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Think Outside the Box When Job Hunting

In these tough times, we need every edge we can get. Traditional job-hunting methods; pounding the pavement, visiting companies in person to drop off resumes, for example; don't seem to work as well. Why not try thinking "outside the box?" Of course, having an up-to-date resume in presentable condition or in electronic format goes without saying, so I'm leaving that off my list.

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  1. Do your research. If you have an active library card, many libraries subscribe to a variety of business databases. My perennial favorite is Reference USA. I can access it for free using my library card website as a gateway. Each library's access is different; I called to learn how to get to the right page. I use my 16-digit library card number as my login, so have that information handy. The Reference USA database includes information on each company, as well as major decision-makers in departments such as HR, so you'll know whom to target when you contact them.
  2. Use electronic media wherever possible. There are multitudes of job-search sites, but careerbuilder.com is a good starting point. It's been awhile since I've job-hunted, but go to your favorite search engine and type "jobs" and the field you're in, and see where that takes you.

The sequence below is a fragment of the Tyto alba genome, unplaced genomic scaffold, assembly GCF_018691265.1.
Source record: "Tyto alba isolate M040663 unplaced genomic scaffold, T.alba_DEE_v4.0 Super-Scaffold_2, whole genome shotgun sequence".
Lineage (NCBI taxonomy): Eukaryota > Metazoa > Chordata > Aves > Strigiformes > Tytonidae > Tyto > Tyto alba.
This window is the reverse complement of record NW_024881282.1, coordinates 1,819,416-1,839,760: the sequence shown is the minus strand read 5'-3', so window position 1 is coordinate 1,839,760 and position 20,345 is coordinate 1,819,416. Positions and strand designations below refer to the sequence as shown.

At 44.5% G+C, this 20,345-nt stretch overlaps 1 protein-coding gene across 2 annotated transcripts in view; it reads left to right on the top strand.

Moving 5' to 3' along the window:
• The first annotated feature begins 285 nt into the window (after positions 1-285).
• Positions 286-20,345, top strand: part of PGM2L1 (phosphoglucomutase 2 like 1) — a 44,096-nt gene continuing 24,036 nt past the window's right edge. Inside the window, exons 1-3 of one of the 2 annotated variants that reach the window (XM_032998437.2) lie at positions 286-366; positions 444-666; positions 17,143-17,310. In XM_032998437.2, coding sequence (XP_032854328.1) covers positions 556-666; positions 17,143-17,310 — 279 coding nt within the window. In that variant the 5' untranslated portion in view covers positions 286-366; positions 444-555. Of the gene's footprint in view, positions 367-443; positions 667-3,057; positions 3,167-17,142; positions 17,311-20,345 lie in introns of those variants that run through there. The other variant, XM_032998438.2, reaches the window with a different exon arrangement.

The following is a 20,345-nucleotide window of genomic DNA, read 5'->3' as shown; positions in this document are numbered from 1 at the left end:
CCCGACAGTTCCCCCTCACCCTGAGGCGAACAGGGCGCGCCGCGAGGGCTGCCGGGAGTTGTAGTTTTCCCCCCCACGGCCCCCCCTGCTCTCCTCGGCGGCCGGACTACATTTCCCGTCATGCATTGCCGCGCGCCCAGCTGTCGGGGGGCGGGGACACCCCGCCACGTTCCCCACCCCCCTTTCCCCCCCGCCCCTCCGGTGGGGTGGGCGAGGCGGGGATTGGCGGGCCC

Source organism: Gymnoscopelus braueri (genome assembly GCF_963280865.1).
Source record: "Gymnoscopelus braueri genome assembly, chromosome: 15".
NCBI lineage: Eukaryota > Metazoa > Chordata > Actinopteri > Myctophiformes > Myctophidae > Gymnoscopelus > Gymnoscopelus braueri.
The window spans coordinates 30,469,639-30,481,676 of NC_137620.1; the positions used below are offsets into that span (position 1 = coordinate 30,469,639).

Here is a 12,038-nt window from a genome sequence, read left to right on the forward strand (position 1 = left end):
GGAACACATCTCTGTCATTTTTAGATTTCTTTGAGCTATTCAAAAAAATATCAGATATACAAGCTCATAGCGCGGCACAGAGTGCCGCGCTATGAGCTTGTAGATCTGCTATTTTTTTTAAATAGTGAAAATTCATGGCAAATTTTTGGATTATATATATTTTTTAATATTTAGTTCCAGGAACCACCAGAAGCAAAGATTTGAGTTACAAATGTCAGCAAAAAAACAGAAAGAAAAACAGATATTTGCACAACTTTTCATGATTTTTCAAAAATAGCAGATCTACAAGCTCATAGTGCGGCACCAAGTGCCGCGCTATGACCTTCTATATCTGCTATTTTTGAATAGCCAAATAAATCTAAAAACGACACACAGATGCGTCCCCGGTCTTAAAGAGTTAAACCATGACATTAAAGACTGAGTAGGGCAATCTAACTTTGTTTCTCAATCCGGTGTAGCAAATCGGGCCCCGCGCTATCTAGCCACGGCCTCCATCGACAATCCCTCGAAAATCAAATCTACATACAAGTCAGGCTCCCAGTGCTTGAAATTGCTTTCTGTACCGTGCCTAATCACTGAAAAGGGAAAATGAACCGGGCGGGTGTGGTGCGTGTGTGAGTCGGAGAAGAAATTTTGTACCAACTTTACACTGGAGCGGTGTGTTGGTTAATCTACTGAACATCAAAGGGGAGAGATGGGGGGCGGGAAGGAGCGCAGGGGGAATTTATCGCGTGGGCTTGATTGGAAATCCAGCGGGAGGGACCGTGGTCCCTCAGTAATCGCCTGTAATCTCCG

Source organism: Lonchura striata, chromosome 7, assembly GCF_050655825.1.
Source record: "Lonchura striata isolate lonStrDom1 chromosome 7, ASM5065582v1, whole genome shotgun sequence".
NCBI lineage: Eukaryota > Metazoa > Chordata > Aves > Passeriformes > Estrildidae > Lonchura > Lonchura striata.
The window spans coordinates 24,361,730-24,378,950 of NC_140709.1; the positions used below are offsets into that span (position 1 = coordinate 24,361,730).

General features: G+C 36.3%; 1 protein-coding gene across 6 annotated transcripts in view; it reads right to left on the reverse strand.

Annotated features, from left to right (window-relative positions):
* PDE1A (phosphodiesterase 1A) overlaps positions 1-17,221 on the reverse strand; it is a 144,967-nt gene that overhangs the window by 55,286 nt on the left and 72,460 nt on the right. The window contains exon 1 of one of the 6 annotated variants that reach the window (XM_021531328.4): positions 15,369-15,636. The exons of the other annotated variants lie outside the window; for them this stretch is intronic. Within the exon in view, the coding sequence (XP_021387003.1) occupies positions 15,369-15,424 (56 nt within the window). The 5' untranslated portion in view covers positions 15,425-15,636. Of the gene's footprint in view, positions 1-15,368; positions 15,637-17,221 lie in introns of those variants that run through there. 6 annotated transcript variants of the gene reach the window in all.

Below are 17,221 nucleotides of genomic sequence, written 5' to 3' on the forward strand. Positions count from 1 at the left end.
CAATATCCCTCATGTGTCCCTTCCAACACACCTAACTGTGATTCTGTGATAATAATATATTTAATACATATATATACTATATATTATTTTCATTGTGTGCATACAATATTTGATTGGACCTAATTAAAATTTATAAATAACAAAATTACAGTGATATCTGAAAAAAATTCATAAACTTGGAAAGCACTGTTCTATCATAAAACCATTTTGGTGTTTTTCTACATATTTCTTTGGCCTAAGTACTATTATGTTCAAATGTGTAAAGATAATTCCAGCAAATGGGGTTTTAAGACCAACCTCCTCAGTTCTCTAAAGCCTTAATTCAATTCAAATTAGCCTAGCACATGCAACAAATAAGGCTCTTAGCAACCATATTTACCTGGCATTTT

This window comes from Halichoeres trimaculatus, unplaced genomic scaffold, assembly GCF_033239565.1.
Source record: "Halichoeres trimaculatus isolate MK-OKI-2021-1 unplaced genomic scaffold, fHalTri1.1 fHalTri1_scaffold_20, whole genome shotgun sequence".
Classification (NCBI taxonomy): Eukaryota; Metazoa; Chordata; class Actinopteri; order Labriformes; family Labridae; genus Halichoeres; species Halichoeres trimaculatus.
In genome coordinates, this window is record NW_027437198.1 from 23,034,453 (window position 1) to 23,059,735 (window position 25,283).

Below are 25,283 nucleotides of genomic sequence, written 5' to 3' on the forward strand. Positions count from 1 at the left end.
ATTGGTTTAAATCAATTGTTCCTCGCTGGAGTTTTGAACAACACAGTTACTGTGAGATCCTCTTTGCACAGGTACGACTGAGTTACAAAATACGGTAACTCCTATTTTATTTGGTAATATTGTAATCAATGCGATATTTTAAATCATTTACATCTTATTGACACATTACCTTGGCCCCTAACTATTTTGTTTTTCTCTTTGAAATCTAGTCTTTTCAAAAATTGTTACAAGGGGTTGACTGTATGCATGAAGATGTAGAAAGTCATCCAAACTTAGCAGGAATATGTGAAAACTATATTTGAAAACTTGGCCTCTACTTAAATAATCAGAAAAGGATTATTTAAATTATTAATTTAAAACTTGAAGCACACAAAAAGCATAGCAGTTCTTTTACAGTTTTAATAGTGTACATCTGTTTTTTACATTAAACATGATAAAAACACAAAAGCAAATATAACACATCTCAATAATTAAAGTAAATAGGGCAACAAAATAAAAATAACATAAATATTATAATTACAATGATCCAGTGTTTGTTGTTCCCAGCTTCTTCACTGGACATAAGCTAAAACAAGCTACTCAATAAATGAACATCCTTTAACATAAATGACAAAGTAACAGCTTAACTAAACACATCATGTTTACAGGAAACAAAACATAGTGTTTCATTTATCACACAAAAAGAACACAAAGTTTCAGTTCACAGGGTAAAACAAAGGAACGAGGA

3. Be prepared to upload your electronic resume and fill out online applications. The workforce these days is more computer-savvy, so HR departments readily accept emailed information. Don't forget to follow up by telephone after 2 weeks.
  4. Use networking sites. Spoke.com and Linkedin.com are both specific to those who are on the job hunt. There's a sort of resume tool at both. Enter your information, including information on past jobs, as if you were filling out an application. If you belong to Facebook, MySpace or any of the usual casual-networking sites, check out what tools they have. Let your own network of online friends know you're searching for a job, what kind and where.
  5. Be open to new adventures in employment. If I hadn't opened my mind after working in the secretarial field all my life, I wouldn't have found the unique company I've worked with for the past three years. Don't think in terms of job titles, think in terms of your specific skills and where else they might fit.
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Happy - and successful - job hunting!

By JustPlainJo from Springfield, OH

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April 8, 20100 found this helpful

If you can afford to, volunteer services often turn into employment.

Also, I visited many area employers as part of a career seminar for high school teachers. They all said they were mainly interested in hiring responsible people who could sort out their own conflicts with others. In other words, don't bring them problems, bring them solutions.

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April 8, 20100 found this helpful

I like the "volunteer-for-hire" idea. Hubby has been in that position and offered the potential a "free trial." Worked very well for him.

Come to think of it, temp agency work can lead to permanent work. My youngest son got his current job that way. It's similar to the "volunteer-for-hire" concept, I guess, except you're getting paid by the temp agency instead.

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